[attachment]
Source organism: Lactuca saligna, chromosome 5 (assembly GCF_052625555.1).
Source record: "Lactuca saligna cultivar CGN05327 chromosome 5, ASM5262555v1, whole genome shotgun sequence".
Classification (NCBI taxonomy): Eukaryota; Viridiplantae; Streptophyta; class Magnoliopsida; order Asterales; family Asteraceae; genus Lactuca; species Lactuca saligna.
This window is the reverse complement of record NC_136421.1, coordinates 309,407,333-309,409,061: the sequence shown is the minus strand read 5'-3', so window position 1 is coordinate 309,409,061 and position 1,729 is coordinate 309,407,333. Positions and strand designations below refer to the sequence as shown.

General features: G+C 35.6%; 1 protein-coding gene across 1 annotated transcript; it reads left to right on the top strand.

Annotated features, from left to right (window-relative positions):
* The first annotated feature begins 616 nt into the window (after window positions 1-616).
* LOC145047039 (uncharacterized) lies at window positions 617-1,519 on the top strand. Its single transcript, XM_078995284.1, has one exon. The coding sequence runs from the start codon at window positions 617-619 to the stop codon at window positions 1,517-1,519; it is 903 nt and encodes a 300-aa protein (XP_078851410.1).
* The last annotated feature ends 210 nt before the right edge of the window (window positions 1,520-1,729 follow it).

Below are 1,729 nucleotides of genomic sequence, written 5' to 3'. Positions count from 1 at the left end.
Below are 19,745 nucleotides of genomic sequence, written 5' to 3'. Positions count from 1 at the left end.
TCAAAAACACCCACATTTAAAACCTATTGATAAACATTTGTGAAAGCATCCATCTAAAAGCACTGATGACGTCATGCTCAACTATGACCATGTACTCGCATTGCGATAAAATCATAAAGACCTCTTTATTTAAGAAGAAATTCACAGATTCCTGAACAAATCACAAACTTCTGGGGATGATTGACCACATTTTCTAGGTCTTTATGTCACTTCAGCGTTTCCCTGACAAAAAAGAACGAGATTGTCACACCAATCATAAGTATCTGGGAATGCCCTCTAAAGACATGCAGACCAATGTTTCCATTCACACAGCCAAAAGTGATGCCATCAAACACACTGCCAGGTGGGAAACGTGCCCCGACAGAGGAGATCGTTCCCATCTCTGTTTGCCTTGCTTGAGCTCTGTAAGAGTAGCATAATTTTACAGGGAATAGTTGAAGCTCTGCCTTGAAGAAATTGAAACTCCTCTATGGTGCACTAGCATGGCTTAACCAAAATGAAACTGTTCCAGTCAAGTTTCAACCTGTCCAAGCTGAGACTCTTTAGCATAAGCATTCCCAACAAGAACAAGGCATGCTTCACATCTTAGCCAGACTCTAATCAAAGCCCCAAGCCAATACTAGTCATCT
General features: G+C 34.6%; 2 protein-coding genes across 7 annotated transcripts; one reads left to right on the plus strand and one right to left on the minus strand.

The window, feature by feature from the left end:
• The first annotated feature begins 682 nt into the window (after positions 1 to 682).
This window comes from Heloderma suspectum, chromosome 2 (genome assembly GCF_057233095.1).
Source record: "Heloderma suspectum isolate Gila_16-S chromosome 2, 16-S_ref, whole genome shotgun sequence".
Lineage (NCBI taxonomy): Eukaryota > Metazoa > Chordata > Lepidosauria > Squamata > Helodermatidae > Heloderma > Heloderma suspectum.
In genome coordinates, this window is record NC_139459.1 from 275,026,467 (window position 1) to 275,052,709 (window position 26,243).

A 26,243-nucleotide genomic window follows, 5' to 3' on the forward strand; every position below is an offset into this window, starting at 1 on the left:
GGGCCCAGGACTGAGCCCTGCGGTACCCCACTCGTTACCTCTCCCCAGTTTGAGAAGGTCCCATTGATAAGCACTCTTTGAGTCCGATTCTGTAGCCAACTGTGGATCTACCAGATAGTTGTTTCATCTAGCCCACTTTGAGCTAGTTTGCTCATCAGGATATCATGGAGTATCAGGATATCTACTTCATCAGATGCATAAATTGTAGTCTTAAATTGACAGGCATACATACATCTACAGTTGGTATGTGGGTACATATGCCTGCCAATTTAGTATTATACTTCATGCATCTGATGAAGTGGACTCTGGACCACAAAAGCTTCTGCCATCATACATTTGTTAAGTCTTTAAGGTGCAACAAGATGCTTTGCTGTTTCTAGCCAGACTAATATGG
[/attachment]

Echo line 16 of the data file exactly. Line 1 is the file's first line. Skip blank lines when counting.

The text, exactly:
This window comes from Heloderma suspectum, chromosome 2 (genome assembly GCF_057233095.1).